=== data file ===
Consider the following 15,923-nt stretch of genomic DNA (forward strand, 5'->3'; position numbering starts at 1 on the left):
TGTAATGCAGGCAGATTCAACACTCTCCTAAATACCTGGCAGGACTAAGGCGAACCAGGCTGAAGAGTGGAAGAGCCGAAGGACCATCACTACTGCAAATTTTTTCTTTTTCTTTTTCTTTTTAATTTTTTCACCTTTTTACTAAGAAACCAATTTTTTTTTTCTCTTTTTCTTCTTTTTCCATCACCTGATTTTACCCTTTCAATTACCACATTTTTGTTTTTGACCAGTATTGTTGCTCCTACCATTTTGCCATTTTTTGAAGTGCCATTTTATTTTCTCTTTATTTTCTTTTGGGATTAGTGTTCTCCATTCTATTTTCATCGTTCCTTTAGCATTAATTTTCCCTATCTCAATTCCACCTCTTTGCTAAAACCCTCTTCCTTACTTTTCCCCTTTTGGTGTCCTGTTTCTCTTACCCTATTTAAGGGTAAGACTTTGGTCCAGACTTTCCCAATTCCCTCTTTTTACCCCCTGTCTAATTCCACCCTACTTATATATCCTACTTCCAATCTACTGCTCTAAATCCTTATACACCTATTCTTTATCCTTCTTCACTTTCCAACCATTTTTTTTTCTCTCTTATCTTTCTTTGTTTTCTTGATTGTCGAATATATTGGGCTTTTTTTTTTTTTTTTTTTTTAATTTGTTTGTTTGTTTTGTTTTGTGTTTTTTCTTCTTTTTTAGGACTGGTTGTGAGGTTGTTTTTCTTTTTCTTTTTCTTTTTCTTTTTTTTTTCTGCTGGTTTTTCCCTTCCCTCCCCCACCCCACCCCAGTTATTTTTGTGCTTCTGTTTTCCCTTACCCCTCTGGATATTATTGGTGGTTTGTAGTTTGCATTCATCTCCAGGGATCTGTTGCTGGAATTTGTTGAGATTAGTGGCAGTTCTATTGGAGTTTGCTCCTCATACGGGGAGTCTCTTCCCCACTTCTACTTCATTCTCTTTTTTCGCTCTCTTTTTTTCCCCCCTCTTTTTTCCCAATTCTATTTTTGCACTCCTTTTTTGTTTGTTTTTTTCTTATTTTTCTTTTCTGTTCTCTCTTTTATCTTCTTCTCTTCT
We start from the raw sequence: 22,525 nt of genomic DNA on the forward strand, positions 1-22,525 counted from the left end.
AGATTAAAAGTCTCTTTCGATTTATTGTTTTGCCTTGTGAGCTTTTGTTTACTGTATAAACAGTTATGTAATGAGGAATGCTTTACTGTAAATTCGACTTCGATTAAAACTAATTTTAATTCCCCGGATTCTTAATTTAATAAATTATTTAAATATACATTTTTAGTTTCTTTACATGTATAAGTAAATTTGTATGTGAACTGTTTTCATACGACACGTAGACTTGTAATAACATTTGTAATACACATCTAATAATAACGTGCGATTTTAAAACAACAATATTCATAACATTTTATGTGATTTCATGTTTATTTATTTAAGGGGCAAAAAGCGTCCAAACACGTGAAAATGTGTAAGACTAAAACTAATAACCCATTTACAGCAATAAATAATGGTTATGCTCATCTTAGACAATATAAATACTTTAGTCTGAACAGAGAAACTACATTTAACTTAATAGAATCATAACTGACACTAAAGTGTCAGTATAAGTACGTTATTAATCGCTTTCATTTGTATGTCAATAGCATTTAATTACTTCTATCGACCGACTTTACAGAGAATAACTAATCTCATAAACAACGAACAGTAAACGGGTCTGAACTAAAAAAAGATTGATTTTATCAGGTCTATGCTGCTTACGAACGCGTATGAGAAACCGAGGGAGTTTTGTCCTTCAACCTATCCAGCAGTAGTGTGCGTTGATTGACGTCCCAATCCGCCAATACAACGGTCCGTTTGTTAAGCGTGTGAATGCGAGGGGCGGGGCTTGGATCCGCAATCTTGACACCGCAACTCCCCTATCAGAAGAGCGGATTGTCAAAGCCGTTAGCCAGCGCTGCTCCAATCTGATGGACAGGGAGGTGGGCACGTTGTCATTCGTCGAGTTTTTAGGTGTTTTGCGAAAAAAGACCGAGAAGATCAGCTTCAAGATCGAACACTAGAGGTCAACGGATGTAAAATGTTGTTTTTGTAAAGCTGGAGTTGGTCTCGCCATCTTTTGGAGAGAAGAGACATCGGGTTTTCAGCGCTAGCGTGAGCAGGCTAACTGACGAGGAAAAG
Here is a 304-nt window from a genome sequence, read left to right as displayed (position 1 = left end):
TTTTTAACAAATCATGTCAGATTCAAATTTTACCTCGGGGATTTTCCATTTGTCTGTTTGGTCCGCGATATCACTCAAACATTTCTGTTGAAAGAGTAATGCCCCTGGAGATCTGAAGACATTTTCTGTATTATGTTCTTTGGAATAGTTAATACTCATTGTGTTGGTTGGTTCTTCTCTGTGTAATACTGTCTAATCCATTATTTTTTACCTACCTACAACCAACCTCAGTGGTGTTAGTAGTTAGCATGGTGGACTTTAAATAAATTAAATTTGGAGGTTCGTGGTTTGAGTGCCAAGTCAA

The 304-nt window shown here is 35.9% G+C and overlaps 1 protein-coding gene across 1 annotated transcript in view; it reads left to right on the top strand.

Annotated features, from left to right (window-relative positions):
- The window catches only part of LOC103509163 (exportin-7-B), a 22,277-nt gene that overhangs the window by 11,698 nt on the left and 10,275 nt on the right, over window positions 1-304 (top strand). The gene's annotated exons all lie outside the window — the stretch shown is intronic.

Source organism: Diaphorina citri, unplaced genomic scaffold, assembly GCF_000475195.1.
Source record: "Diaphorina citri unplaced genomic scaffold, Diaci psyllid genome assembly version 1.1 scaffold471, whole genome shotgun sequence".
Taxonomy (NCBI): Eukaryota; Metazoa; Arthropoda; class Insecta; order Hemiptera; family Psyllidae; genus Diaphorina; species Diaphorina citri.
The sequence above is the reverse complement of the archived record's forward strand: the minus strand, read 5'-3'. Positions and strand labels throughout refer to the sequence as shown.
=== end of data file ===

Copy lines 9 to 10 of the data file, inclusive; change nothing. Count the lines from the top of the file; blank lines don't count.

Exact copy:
- The window catches only part of LOC103509163 (exportin-7-B), a 22,277-nt gene that overhangs the window by 11,698 nt on the left and 10,275 nt on the right, over window positions 1-304 (top strand). The gene's annotated exons all lie outside the window — the stretch shown is intronic.

Source organism: Diaphorina citri, unplaced genomic scaffold, assembly GCF_000475195.1.